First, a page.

From Red Rot to Bit Rot – Preserving Family Books and Floppy Disks
Come and hear about ways you can connect the collections at the Library. Talks will be held on the 3rd Tuesday of every month until November 2019.
- Date: Tuesday, 19 March, 2019
12:10pm to 1:30pm
Free. You don't need to book.
Te Ahumairangi (ground floor), National Library, corner Molesworth and Aitken Streets, Thorndon
- Contact Details:
Find out about preserving your family collections
Join us to learn about the preservation of your treasured family collections from physical books and papers to digital materials.
Family books, photographs and papers connect us to our ancestors, their lives, and thoughts. They are an invaluable resource for future generations. The family photos and documents we create now will connect our descendants to us — but how should we care for these records?
Presentations about preserving physical and digital treasures
This session will focus on the preservation of your treasured family collections whether they are physical books and papers or in a digital format.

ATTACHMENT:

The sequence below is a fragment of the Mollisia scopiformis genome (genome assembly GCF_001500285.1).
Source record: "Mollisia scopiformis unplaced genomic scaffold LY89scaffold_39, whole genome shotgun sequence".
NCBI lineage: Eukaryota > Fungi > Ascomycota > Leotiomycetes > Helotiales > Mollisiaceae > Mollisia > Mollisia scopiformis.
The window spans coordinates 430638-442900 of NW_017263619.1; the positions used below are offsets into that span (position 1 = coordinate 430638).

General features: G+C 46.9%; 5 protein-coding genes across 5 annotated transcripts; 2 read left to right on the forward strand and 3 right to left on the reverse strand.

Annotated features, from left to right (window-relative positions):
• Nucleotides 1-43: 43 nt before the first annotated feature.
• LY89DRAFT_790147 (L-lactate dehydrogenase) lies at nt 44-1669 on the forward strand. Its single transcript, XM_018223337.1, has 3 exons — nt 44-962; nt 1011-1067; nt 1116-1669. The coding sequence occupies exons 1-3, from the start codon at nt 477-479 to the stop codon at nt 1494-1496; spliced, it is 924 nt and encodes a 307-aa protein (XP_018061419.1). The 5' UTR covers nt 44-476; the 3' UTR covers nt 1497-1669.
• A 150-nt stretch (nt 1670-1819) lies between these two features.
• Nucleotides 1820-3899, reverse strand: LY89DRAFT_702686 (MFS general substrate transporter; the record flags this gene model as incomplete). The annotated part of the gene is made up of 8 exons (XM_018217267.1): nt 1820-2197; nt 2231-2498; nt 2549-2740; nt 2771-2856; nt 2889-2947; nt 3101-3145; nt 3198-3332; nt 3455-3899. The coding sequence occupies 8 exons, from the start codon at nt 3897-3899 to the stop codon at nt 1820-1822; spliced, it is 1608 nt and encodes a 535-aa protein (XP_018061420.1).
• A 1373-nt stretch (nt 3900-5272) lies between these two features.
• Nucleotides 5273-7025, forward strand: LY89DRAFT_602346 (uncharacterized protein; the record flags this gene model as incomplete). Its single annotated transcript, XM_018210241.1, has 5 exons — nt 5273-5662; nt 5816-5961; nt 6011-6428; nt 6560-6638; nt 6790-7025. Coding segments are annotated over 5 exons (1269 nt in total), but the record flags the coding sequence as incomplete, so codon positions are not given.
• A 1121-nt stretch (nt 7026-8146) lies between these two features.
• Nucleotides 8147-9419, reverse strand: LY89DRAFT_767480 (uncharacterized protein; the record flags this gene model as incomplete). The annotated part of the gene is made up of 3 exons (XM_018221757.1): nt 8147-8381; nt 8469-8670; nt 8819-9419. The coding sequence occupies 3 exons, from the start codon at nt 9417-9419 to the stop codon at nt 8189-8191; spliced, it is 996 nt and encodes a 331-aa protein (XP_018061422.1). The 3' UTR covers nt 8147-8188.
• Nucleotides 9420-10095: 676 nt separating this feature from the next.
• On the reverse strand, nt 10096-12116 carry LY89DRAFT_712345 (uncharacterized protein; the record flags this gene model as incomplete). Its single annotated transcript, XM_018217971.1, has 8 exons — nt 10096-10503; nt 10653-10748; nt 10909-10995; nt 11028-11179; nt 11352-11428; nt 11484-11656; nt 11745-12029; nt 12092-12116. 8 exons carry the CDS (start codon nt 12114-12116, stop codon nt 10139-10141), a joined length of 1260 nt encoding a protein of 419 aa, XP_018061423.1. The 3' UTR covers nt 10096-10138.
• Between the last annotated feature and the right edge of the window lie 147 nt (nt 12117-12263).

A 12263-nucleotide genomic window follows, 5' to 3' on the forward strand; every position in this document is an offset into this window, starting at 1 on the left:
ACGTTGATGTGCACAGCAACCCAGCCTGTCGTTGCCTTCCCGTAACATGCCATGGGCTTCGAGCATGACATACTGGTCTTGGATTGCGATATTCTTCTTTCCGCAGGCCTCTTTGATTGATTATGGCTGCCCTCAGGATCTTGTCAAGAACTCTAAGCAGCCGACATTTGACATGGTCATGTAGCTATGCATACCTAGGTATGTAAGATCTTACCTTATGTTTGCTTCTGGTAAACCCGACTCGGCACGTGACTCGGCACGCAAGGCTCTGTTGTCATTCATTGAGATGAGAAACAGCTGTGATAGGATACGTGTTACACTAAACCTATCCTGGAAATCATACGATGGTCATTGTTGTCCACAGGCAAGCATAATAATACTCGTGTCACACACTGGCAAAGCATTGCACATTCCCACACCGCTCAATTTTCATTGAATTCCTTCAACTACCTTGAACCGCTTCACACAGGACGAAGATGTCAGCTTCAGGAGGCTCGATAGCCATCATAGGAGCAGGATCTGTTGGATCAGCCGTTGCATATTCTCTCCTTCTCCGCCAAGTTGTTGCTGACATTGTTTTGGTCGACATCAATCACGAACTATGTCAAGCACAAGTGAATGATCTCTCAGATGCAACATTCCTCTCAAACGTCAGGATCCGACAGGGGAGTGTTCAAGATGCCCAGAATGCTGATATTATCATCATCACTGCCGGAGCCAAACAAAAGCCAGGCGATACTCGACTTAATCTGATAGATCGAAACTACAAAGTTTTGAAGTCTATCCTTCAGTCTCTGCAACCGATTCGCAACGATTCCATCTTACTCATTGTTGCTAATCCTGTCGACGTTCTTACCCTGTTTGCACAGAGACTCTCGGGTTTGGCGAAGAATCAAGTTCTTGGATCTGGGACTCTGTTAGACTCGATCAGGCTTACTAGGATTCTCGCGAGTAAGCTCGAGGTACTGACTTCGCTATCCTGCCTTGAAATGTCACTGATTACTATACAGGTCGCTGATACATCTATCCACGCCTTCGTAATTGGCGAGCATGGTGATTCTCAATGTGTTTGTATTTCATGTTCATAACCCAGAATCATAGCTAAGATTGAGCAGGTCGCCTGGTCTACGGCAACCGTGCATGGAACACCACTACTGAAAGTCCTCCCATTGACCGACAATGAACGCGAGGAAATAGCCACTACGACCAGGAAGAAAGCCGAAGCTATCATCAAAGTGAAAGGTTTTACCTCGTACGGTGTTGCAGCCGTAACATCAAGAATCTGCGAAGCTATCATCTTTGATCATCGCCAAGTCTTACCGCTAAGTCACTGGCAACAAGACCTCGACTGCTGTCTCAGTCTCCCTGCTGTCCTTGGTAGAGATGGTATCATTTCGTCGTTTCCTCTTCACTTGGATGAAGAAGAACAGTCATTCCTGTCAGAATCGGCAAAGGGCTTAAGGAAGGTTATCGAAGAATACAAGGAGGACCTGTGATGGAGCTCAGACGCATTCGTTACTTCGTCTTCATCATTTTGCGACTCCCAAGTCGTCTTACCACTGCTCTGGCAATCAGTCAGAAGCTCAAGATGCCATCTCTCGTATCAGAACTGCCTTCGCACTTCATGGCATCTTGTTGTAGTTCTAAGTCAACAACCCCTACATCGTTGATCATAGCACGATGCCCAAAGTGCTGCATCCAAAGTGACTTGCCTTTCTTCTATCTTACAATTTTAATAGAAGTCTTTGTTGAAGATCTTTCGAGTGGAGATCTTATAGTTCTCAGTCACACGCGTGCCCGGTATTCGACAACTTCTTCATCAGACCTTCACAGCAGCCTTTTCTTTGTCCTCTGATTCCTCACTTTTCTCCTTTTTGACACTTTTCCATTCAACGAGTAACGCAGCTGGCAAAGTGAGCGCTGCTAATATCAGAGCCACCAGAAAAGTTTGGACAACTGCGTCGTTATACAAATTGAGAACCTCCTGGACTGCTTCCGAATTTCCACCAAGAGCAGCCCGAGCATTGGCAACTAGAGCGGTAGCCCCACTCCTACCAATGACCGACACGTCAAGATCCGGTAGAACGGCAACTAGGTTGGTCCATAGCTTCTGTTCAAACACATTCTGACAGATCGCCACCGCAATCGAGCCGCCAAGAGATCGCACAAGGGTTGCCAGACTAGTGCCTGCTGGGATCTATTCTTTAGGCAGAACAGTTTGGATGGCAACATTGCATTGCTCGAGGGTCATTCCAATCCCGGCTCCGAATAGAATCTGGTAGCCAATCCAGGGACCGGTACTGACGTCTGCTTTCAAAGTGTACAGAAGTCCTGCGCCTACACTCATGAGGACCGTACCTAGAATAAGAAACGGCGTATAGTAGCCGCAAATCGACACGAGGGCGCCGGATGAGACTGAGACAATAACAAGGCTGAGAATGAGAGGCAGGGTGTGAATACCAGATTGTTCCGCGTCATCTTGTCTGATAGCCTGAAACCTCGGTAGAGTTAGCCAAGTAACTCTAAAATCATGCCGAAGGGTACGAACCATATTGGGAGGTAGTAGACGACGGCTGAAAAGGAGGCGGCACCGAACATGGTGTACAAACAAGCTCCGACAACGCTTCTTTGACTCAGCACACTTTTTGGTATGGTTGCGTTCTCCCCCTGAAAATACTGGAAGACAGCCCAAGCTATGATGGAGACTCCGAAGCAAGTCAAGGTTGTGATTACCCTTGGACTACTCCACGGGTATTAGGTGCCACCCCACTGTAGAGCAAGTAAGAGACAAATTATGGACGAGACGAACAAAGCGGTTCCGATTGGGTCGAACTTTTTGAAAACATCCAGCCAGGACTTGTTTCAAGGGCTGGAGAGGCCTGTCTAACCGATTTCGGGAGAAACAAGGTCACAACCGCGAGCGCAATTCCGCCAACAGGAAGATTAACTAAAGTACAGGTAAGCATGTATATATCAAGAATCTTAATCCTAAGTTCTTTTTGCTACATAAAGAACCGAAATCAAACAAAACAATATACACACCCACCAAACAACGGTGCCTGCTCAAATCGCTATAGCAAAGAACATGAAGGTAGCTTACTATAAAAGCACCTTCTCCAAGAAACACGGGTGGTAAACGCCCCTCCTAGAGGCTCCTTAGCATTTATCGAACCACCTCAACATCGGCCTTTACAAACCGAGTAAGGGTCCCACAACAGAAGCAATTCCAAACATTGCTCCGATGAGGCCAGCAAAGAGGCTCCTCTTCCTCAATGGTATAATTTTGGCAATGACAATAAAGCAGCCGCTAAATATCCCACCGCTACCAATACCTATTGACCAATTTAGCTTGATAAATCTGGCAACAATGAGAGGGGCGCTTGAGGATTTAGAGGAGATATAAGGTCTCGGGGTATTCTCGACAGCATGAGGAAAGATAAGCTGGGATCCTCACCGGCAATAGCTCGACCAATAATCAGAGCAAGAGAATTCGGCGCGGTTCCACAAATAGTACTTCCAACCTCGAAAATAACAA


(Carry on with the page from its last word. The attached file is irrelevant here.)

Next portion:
There will be two short presentations by Vicki-Anne Heikell from the National Preservation Office, and Valerie Love, Senior Digital Archivist, followed by an opportunity for one-on-one conservation advice on your treasured family items.
Attendees are welcome to bring in a family book or a 3.5 inch floppy disk or CD-ROM for assessment (time permitting).
Please note: if you are bringing a CD-ROM or computer disk, you may also wish to bring a USB drive to transfer the files on to it (if possible).
Vicki-Anne Heikell is Field Conservator at the Alexander Turnbull Library. She provides training and advice in the preservation of documentary heritage items and collections to individuals, groups, iwi/Māori and organisations throughout New Zealand.
Valerie Love and Flora Feltham are Digital Archivists at the Alexander Turnbull Library. They work to assess and preserve incoming born-digital unpublished collections, such as digital photographs, word documents, and oral histories.